New Addison Exhibit Chronicles Alfred Maurer’s Painting Career

Wearing a crisp white shirt and a voluminous, floor-length black skirt, a woman kneels over a floral grey kimono in Alfred Maurer’s 1901 oil painting “An Arrangement.” She sits in a drably-decorated room, populated with two stout, pale blue vases and a beige and brown carpet. The small glimpse of her face that can be seen in her profile shows her solemn expression. One of Maurer’s most renowned works, “An Arrangement” is now on display in “Alfred Maurer: At the Vanguard of Modernism,” a new exhibition at the Addison Gallery of American Art.

Curated by Susan Faxon, Associate Director and Curator of Art before 1950 at the Addison, and Dr. Stacey Epstein, an independent scholar, “Alfred Maurer: At the Vanguard of Modernism” spans five galleries and includes only one work from the Addison’s permanent collection; all other works are on loan from other institutions.

The first gallery displays Maurer’s early works, and the following rooms highlight Maurer’s evolving artistic style, which included hints of abstraction and fauvism – a style of art characterized by bright colors and bold brushstrokes. Together, his paintings reflect the general shift in American art toward modernism in that time period.

“[Maurer] is a painter of tremendous skill. People have looked at his subject matter or the intensity of his color and seen him as a painter who changed. I like to say that he is a painter who evolved and connected what he had learnt earlier to what he had began to do later and that it was always about color and composition, about texture and painterliness,” said Faxon.

The focal point of the exhibit’s first gallery, a 1904 painting entitled “Jeanne,” depicts an eponymous blond-haired model. She is swathed in a white, long-sleeve gown, while a wide-brimmed hat with a dead bird attachment rests on her head and the glamorous, finishing touch of feather boa drapes around her neck. Jeanne wears pink blush and bright red lipstick, her lips curled open, ready for the cigarette her left hand holds inches from her mouth.

“‘Jeanne’ is just a tour de force. She is kind of sly and a little bit scary and a little bit crass and a little bit bold. She is smoking a cigarette and that is a daring thing for a woman in 1904 to be doing… [Jeanne] is so dramatic, so when you come into the gallery, we wanted people to be confronted by her,” said Faxon.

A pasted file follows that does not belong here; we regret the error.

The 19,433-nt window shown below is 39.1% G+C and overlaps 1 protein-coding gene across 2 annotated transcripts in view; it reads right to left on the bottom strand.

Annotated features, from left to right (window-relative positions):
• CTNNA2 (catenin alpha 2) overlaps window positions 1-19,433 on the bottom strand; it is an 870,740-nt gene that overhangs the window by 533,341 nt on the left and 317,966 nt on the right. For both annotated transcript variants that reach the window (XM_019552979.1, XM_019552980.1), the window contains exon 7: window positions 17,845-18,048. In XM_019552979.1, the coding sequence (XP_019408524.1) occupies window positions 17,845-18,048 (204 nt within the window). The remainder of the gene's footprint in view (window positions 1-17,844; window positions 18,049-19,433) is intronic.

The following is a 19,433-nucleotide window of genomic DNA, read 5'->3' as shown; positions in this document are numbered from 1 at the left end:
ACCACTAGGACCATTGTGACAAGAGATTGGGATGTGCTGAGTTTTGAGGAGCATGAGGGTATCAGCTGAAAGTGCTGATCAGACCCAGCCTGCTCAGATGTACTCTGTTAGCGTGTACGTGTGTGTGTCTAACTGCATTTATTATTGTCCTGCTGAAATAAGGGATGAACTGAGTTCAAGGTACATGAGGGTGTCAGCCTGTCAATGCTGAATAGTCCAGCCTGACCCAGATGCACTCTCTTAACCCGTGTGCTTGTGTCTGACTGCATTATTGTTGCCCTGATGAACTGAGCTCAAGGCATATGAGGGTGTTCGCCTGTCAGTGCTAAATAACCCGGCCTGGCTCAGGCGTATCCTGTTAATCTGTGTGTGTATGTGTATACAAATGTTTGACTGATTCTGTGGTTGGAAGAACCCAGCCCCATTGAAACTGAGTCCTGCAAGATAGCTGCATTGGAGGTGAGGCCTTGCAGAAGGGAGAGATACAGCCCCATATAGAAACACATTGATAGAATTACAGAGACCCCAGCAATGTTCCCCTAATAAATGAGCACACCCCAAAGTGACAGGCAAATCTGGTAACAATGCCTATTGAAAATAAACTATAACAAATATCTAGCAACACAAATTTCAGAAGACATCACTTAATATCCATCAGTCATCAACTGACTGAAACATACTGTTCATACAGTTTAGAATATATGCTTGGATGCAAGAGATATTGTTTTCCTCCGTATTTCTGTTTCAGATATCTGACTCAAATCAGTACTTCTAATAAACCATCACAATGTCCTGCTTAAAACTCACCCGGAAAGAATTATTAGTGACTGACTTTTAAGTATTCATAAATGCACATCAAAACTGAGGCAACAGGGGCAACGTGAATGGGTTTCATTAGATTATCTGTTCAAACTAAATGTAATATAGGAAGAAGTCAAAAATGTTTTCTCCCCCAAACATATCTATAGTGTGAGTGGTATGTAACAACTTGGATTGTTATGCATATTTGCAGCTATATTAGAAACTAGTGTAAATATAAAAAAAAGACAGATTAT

Epstein said, “Probably the most controversial piece is the portrait of Jeanne. Because she is such a risqué character and because she was so different to the typical female ideal that the society was used to at that time, she really broke that barrier. I think she also represents that type of figure the artist enjoyed painting, the off-beat characters, the girl with a squint in one eye, someone that had a distinguishing hallmark.”

Four smaller paintings that depict Parisian nightlife surround “Jeanne” in the first gallery. One of these works is “Le Bal Bullier,” which shows a large dance hall that is almost empty, save a few single women and a dancing couple. Lurking beyond the couple in the distance is a man wearing a top-hat with his arms crossed. Brown, white and black dominate the piece, with a hint of red appearing on the dancing woman’s floral hat.

“The four paintings that flank ‘Jeanne’ are night time scenes in Paris that capture the movement and energy. It is almost as if you could hear the music that is playing. For ‘Le Bal Bullier,’ I think that there is just something very mysterious about the panels and the very bizarre man who is standing there. I think the painting is filled with life. In terms of design and muted colors, [‘Le Bal Bullier’] appeals to me,” said Faxon.

Also featured in the exhibition is “Still Life with Pears,” a 1930-31 painting that shows a bowl containing several pears. The bowl rests on a white table, with other bears strewn about the surface. Maurer experimented with cubism in this piece, painting sharp lines and angles and giving the table a flat perspective. An array of colors including pink, grey and lime green fill the background in a mosaic-like pattern.

“[Maurer’s cubist still-lifes] are so inventive. I think he is twisting the way we look at things and the compositions are very sophisticated in the way he divides the paintings.

‘Still Life With Pears’ almost looks like it has a cross in the center and then these objects are floating in the middle. The table looks like it is almost vertical. He’s broken up the space; he’s broken up the perception of what this is,” said Faxon.

“Alfred Maurer: At the Vanguard of Modernism” is on display until July 31, 2015, and the show will travel to Crystal Bridges Museum of American Art in Arkansas in the fall of 2015.